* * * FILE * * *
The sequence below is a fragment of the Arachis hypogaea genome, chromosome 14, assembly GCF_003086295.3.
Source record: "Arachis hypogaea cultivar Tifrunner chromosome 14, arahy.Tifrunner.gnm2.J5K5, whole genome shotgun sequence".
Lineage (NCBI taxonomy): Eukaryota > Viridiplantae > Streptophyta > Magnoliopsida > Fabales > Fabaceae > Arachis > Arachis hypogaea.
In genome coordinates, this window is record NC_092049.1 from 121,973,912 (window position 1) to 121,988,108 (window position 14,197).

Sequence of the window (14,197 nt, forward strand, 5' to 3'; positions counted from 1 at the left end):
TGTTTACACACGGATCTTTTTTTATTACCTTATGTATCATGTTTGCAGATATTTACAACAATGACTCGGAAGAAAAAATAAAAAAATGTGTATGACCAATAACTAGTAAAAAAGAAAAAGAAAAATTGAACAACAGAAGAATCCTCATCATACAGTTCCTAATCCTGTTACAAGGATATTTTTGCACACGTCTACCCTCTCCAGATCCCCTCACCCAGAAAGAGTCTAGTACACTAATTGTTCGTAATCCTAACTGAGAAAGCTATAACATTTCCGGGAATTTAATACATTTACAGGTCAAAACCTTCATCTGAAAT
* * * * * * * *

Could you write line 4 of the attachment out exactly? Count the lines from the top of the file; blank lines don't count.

In genome coordinates, this window is record NC_092049.1 from 121,973,912 (window position 1) to 121,988,108 (window position 14,197).